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The Ground Beneath Us


Neil King, Jr.

From The Talbot Spy

Much of the past year I have spent in a converted barn around the bend from a muddy field where momentous things happened a long time ago. That forgotten field between St. Michaels and Tilghman Island is as interwoven with our nation’s pained past as a disputed statue of Abraham Lincoln that stands blocks from my house in Washington DC. Those two, the field on Maryland’s Eastern Shore and the statue in Washington, are themselves potently tied to one another.


The statue—of a benevolent Lincoln holding his hand above a kneeling enslaved Black man that he has just freed—attempts to capture in bronze a pivotal moment in our history. The patch of ground—where a 16-year-old Frederick Douglass famously beat down his white overseer—remains just that: A long rectangle of soggy corn stalks girded on one side by telephone wires and on the other by the eroding shoreline of the Chesapeake Bay.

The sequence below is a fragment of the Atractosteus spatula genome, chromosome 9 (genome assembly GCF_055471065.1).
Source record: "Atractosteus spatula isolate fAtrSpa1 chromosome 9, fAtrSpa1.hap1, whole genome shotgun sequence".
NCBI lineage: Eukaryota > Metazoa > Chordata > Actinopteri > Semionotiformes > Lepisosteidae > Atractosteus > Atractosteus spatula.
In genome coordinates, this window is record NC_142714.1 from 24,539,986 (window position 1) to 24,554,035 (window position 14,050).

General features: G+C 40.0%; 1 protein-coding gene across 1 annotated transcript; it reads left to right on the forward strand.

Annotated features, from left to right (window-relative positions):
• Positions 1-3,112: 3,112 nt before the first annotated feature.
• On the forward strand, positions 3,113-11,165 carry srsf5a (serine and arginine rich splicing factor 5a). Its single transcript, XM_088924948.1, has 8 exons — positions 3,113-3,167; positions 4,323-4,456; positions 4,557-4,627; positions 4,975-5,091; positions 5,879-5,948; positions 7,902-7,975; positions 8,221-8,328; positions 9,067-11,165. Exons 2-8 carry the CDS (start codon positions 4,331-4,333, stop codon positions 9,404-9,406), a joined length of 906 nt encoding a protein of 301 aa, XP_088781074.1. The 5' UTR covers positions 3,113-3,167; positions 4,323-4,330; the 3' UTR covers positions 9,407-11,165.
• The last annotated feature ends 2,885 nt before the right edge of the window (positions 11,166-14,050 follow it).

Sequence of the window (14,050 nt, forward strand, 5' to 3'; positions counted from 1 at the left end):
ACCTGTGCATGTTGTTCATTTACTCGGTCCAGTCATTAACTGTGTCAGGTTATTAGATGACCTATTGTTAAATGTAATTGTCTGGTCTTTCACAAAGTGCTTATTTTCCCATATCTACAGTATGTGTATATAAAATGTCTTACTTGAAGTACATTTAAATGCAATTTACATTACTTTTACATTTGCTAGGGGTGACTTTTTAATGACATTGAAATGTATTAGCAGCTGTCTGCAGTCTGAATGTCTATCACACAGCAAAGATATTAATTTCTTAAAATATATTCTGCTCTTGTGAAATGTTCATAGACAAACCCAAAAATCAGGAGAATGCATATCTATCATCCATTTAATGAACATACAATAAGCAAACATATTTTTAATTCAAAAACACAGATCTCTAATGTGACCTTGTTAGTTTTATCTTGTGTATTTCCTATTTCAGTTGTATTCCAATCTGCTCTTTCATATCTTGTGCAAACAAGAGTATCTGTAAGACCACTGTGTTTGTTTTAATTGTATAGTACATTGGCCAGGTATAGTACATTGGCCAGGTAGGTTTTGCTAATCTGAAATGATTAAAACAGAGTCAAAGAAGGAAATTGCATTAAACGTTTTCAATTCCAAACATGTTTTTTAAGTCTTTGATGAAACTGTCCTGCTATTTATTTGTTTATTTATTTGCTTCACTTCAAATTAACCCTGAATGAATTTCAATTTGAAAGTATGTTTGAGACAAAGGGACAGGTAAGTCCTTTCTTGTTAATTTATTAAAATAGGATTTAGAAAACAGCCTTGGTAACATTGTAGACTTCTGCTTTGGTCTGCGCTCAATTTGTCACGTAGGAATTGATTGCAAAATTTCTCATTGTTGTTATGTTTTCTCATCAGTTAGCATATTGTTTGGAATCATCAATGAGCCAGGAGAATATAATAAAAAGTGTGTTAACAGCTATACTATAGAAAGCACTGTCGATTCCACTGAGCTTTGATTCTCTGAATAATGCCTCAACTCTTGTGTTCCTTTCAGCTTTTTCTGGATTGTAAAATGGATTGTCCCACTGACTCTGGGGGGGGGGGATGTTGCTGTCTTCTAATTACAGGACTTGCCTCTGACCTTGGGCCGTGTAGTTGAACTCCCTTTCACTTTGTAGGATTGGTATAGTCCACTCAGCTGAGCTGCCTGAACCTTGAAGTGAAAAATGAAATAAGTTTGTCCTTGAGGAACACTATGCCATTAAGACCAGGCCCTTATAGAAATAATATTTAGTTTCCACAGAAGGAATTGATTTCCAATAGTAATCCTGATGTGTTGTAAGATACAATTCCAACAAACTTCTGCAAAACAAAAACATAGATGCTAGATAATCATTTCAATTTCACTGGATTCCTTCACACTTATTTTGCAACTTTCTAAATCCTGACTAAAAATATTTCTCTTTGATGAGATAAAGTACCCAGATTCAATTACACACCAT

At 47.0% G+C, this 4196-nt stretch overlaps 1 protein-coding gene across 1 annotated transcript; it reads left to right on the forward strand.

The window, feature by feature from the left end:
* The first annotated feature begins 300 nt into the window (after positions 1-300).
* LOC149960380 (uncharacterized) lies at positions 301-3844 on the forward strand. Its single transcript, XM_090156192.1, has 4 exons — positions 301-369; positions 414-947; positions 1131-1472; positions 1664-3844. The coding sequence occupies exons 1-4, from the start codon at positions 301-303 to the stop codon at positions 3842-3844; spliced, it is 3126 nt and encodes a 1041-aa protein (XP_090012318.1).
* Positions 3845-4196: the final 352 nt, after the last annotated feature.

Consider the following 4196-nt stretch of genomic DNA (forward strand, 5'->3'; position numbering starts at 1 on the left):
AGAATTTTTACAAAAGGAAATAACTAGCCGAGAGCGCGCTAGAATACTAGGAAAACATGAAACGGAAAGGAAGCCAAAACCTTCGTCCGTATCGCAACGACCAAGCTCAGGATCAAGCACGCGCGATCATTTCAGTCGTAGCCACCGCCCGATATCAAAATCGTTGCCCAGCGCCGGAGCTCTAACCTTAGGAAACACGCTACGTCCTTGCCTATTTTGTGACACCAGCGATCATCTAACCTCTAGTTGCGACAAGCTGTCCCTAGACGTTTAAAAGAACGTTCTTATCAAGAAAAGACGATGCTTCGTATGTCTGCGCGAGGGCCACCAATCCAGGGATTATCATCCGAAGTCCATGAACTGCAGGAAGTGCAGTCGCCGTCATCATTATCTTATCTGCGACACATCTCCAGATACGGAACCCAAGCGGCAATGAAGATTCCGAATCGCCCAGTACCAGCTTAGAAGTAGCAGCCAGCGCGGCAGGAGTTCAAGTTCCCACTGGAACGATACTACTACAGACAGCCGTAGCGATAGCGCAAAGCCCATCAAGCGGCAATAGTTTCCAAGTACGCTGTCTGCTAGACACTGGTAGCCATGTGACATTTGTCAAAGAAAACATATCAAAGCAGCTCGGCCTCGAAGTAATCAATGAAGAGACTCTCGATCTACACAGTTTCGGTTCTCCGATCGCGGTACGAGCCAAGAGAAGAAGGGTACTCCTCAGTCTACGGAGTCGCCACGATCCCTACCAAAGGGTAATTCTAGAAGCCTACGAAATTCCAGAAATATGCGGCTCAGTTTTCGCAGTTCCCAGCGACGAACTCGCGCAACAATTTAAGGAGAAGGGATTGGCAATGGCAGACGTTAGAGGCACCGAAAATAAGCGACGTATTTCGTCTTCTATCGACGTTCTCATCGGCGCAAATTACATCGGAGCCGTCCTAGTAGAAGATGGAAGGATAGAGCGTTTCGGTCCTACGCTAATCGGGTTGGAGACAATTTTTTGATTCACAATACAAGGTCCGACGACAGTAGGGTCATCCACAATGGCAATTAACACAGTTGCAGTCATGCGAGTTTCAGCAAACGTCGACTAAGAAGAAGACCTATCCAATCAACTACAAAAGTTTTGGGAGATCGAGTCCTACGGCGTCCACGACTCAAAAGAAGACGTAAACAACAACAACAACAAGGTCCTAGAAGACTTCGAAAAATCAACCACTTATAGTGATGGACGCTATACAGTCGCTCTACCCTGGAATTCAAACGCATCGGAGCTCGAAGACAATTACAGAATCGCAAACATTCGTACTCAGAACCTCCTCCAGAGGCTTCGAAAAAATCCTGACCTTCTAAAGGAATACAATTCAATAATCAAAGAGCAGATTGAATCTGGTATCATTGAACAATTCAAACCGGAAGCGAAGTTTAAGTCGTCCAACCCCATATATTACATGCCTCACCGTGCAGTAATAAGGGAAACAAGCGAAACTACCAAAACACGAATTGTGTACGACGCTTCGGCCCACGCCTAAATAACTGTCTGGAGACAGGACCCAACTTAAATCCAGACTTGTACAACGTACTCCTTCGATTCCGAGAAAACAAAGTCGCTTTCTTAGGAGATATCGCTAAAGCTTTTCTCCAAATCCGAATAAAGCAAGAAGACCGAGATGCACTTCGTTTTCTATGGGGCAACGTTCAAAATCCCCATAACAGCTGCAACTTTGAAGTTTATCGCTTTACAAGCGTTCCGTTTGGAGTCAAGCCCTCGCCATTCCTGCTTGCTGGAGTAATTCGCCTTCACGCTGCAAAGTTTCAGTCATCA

Read the landmark essay that will make you rethink the current debate over statues, and other things, as well, in The Talbot Spy.